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Here's a six-pack of state propositions that vie for money and attention during tough financial times. There's the sweet-on-the-environment one, just in time, critics say, to strengthen the state debt; there's one for the transportation revolution, if by revolution, say opposers, you mean California's unrealized dream of more sprawling pavement; there's the stunning lie of a prop that pretends to limit pols to two and three terms but really gives them more time in power; and we mustn't overlook the election reform measures, both born of the problems of Florida.

At first, this selection of ballot measures, while small compared to past years, seems like a lot of variety to take in. But overall, they are really simple, because most share something major in common: They fall in the not our job as voters category. One outstanding example, a ballot measure about disciplining chiropractors, is so out of the realm of every person's knowledge base that our leaders should be ashamed. Note to state Legislature: Be more legislative.

Prop. 40

California Clean Water, Clean Air, Safe Neighborhood Parks, and Coastal Protection Act of 2002

You're wondering, who could say no to clean water, air and parks? Some righties oppose this ballot measure--no big surprise, given that "save the money" is the Republican mating call. Ultimately, deciding on Prop. 40 is a matter of timing and priorities. Preserving the environment is crucial, and though $2.6 billion seems like a lot of money, with interest rates at an all-time low now is a good time to support this proposition authored by our very own termed-out state assemblymember, the indomitable Fred Keeley.

Recommendation: Vote YES


Prop. 41

Voting Modernization Bond Act of 2002

The crux of the argument for this measure lies with Bush's heist of the presidency via bad chads in the Sunshine State. But we need to face facts. We're never getting that election back. Also, it's somewhat off-putting that Sequoia Pacific Voting Equipment Inc. is a $100,000 voice of support behind the voting equipment proposition. Still, California's voting system is old and needs fixing, according to voting-system experts. (One House Judiciary Committee report found that 2 percent of California votes for president in 2000 were undercounted.) While our punch cards are currently legal, said fixing must happen by 2004, the federally imposed deadline for when the state's punch-card voting system decertification looms.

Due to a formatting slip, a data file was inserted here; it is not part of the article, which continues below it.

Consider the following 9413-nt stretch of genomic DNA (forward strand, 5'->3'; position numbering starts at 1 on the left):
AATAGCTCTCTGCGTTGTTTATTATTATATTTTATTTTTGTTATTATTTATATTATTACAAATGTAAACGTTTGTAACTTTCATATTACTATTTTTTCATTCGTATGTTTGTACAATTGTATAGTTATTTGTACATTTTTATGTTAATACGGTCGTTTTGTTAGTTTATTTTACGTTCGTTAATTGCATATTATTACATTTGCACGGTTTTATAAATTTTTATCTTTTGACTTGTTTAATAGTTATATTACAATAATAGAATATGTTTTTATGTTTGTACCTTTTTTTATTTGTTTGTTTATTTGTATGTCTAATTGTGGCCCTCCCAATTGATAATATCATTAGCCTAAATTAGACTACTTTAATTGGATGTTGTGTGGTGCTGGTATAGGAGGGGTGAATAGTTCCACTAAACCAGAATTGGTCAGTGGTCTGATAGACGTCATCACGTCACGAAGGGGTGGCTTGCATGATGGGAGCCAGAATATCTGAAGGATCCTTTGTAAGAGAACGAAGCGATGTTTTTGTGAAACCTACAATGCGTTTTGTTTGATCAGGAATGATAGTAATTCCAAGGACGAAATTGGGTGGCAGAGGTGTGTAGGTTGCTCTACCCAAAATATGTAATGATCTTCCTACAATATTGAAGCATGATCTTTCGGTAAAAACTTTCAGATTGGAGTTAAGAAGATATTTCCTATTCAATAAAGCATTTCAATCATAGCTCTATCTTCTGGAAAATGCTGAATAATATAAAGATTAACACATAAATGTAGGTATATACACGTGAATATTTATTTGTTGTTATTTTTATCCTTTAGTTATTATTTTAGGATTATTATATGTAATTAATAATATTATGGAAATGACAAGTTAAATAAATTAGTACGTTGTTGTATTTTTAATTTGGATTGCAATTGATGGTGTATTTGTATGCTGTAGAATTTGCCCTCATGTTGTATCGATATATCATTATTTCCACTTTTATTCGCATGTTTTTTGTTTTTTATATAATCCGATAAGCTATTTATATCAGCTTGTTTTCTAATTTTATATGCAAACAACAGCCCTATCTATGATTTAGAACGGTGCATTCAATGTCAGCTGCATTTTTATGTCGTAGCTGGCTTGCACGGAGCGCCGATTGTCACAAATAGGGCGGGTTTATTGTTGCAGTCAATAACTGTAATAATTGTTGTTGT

Prop. 41 would let the state raise money by selling $200 million in general obligation bonds for a matching fund to help counties pay for chad-free voting systems. Counties would get $3 for every $1 they put into buying electronic ATM-like touch-screen or optical-scan machines and training voting workers to use them. Replacing systems that use passé punch cards to document the political wishes of more than half the state's voters would cost the state at least $255 million over 10 years. But the cost to replace voting machines probably isn't going to get any cheaper. Voters should take advantage of the state and federal matching funds and get on with the needed update.

Recommendation: Vote YES


Prop. 42

Transportation funding

Prop. 42 supporters make it sound simple. Gas tax comes from transportation, so its revenues should go back into transportation costs, they say. Seems reasonable. But to earmark gas tax for cars is shallow. People don't buy and use gas in a vacuum. We pollute the air and fight wars because of gas. The point is that if gas tax goes to mitigating the effects of gas on society, it'll have to circulate beyond the freeways and train tracks. Currently the money goes into the general fund and can be used for various things, including transportation, education and social services.

The stated purpose of this proposition is to create a dedicated cash source for transportation projects, which, it's true, are always underfunded. The bigger picture is supposed to be a commitment to solving the state's infamous traffic problems, namely gridlock.